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The Middle Ages is a periodisation of European history, encompassing the period from the fall of the Western Roman Empire in the 5th century to the Renaissance in the 15th century.

3
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I cannot think of any examples in mediaeval Western Europe. However, the Persian philosopher Muḥammad ibn Zakariyā ar-Rāzī (died 925) taught that all religions (Christianity, Islam etc.) were taught b …
answered Dec 9 '14 by fdb
2
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I assume that you are asking about Latin, not about English. praesidens, genitive praesidentis is the present active participle of the verb praesideo “to sit in front of”, and then “to preside over”. …
answered Sep 18 '16 by fdb
4
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The problem was not with the “books” but with the readers. Aristotle, for example, was an extremely creative and self-critical thinker who was very willing to change his mind even on important issues. …
answered May 1 '14 by fdb
2
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At least in prescriptive religious texts, Islam rejects the practice of bowing down to anyone but God, and the canonic report about the prophet’s delegation to Ethiopia specifically states that the Mu …
answered Aug 11 '17 by fdb
27
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Educated people in the European Middle Ages knew Latin and read the Roman classics. They were thus very well informed about the Roman Empire. Even uneducated people were keenly aware of the contents o …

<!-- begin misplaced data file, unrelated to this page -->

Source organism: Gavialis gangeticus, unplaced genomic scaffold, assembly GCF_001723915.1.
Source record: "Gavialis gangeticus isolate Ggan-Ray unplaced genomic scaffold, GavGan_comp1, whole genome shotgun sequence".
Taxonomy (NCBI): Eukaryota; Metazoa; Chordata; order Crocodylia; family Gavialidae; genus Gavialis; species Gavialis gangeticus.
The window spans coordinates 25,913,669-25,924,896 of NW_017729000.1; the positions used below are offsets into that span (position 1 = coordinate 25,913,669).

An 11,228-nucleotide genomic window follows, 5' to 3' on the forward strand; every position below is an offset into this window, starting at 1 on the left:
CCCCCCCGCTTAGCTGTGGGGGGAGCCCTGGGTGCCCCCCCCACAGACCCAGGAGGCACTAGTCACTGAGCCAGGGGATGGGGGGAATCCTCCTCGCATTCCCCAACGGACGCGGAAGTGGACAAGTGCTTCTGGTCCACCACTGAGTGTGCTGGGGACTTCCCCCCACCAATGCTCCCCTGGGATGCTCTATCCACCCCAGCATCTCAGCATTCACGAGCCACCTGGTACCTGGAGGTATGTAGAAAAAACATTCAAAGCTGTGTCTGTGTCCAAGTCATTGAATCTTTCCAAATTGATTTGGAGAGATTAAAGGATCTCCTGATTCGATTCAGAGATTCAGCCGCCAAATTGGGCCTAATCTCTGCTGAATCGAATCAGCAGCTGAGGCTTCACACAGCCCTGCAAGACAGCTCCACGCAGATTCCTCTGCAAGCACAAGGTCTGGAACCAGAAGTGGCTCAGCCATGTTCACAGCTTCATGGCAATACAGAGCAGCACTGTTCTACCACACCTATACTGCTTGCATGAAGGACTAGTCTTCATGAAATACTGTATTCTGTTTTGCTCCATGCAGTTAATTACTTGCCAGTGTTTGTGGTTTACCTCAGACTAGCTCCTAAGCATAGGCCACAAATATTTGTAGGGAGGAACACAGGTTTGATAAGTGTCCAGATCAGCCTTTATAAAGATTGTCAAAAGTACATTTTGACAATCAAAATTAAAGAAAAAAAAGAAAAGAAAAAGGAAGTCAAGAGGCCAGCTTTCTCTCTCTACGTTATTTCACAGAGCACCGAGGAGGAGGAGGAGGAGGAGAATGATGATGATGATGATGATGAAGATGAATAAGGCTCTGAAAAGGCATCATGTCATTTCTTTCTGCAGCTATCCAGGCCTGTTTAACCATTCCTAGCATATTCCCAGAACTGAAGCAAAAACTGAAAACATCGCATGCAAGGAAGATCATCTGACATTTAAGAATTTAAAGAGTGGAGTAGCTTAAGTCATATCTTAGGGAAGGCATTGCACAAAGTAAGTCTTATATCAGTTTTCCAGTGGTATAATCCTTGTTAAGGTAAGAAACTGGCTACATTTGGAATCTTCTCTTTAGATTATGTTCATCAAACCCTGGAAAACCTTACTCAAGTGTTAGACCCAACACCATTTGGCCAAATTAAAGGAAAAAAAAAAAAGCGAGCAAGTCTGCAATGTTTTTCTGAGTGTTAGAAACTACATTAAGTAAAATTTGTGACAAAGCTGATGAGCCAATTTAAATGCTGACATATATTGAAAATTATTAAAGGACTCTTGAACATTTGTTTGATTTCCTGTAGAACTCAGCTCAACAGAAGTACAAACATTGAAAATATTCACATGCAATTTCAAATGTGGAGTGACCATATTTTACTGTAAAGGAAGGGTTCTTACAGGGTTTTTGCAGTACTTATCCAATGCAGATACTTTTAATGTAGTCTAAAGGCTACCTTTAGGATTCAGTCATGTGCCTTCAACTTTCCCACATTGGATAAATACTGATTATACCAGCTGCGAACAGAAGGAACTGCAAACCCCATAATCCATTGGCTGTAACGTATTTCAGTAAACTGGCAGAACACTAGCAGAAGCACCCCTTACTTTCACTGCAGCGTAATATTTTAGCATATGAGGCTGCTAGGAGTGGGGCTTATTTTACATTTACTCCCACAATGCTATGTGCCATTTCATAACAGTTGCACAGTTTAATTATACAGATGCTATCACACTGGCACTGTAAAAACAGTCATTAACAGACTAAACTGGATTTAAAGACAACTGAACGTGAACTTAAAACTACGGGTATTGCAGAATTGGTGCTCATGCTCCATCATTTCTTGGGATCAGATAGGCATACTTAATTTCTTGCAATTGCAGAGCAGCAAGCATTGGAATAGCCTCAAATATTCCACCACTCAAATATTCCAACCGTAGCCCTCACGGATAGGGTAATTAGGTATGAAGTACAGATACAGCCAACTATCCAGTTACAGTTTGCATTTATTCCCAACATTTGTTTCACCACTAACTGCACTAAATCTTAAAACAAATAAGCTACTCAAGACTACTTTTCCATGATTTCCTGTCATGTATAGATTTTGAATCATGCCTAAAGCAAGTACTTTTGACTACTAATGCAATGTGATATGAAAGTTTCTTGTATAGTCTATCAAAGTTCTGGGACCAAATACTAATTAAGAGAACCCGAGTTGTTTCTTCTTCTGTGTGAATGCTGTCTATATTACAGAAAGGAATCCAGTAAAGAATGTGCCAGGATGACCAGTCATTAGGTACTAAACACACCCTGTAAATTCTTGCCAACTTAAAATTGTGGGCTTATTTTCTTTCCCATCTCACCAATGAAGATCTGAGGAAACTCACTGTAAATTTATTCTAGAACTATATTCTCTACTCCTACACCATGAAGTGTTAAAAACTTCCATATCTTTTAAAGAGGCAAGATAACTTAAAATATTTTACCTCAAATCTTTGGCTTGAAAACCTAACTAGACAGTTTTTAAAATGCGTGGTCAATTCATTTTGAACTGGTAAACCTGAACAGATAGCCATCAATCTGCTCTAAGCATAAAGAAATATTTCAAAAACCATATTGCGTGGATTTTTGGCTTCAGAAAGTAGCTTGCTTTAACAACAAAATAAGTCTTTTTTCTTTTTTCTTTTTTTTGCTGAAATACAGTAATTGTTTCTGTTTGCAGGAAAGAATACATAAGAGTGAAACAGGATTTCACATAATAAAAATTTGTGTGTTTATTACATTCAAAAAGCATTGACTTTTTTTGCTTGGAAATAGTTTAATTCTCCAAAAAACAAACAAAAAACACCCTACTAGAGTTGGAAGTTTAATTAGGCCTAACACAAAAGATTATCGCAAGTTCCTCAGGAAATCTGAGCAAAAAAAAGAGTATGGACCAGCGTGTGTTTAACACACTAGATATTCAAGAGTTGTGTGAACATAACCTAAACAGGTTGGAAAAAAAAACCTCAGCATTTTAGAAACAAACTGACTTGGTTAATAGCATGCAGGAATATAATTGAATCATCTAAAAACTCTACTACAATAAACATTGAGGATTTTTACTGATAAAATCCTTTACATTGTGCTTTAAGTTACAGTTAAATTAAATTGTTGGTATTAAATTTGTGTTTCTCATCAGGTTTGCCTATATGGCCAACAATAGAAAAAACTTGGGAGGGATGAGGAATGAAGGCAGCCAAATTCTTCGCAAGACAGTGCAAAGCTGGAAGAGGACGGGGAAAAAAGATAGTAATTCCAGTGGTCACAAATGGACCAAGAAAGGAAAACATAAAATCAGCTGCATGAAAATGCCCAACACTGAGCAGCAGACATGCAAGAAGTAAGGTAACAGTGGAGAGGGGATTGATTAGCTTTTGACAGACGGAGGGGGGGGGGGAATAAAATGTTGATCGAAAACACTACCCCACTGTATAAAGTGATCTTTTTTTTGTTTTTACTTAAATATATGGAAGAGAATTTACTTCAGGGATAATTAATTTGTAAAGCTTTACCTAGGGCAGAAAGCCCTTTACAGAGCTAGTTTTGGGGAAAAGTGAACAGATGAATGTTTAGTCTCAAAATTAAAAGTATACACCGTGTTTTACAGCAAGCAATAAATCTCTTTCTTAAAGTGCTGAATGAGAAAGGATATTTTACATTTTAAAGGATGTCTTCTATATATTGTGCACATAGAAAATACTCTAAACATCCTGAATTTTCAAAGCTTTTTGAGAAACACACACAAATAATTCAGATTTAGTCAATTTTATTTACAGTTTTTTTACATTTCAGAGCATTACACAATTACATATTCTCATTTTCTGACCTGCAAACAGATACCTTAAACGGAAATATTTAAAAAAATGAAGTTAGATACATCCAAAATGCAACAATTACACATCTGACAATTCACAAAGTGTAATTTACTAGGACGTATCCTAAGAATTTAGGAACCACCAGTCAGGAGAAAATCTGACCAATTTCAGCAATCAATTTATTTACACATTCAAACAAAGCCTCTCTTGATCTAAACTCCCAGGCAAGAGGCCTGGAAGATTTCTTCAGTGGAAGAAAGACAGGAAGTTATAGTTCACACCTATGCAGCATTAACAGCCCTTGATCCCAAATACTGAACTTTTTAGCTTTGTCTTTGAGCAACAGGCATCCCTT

answered Nov 7 '14 by fdb
89
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The Roman writer on agriculture Columella, who died around AD 70, gives a detailed description of the manufacture of hay (Latin: faenum) in his de re rustica 2.18, which reads as follows in the Loeb t …
answered Aug 29 '16 by fdb
4
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To answer the second part of your question: William is indeed called "bastardus" in contemporary sources. However, this refers to the fact that his parents were not married. "Bastard" is not used as a …
answered Mar 15 '18 by fdb
1
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Until very recently beer was not sold in bottles or tins, but was tapped from a keg. This meant that if you wanted beer you either went to a tavern, or else you lived in a palace and had a lot of spac …
answered Jan 8 '15 by fdb
7
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The actual question that was posed on here five years ago now was whether “the Moors and Arabs, ‘Muslims’ who invaded Europe, i.e. Spain” helped the “evolution of civilisations of Europe”. The answer …
answered Sep 21 '17 by fdb
5
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This question is very vague, but I assume you are asking about the Middle Ages in Western Europe, though there is no reason why it should not be about Byzantium, Islam, India, China or any other media …
answered Apr 12 '15 by fdb
1
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The Normans, this "bunch of Vikings" as you call then, did not build cathedrals with their own hands. They hired stonemasons and other craftsmen to do it.
answered Jul 21 '16 by fdb